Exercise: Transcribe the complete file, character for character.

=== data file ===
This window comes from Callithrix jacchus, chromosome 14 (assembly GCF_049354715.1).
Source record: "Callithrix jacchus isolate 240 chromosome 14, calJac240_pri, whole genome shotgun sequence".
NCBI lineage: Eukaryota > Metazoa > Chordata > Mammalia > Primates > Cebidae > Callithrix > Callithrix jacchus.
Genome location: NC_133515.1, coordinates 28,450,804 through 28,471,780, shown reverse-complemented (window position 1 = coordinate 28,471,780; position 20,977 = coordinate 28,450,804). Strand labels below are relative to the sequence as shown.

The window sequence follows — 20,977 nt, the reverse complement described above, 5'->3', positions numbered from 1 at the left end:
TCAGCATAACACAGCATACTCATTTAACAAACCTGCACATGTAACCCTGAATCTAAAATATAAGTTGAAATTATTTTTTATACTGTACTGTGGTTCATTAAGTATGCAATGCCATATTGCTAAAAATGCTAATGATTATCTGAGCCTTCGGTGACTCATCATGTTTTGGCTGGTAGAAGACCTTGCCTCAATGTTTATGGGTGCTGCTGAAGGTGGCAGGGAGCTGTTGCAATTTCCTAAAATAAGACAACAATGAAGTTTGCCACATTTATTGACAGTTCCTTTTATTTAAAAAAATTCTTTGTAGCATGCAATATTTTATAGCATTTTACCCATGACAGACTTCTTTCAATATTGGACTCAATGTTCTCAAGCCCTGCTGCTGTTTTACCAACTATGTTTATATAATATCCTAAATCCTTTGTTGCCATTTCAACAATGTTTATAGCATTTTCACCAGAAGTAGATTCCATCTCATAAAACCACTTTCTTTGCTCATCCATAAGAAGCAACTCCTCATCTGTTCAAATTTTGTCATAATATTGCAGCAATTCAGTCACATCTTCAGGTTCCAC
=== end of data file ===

This window comes from Callithrix jacchus, chromosome 14 (assembly GCF_049354715.1).
Source record: "Callithrix jacchus isolate 240 chromosome 14, calJac240_pri, whole genome shotgun sequence".
NCBI lineage: Eukaryota > Metazoa > Chordata > Mammalia > Primates > Cebidae > Callithrix > Callithrix jacchus.
Genome location: NC_133515.1, coordinates 28,450,804 through 28,471,780, shown reverse-complemented (window position 1 = coordinate 28,471,780; position 20,977 = coordinate 28,450,804). Strand labels below are relative to the sequence as shown.

The window sequence follows — 20,977 nt, the reverse complement described above, 5'->3', positions numbered from 1 at the left end:
TCAGCATAACACAGCATACTCATTTAACAAACCTGCACATGTAACCCTGAATCTAAAATATAAGTTGAAATTATTTTTTATACTGTACTGTGGTTCATTAAGTATGCAATGCCATATTGCTAAAAATGCTAATGATTATCTGAGCCTTCGGTGACTCATCATGTTTTGGCTGGTAGAAGACCTTGCCTCAATGTTTATGGGTGCTGCTGAAGGTGGCAGGGAGCTGTTGCAATTTCCTAAAATAAGACAACAATGAAGTTTGCCACATTTATTGACAGTTCCTTTTATTTAAAAAAATTCTTTGTAGCATGCAATATTTTATAGCATTTTACCCATGACAGACTTCTTTCAATATTGGACTCAATGTTCTCAAGCCCTGCTGCTGTTTTACCAACTATGTTTATATAATATCCTAAATCCTTTGTTGCCATTTCAACAATGTTTATAGCATTTTCACCAGAAGTAGATTCCATCTCATAAAACCACTTTCTTTGCTCATCCATAAGAAGCAACTCCTCATCTGTTCAAATTTTGTCATAATATTGCAGCAATTCAGTCACATCTTCAGGTTCCAC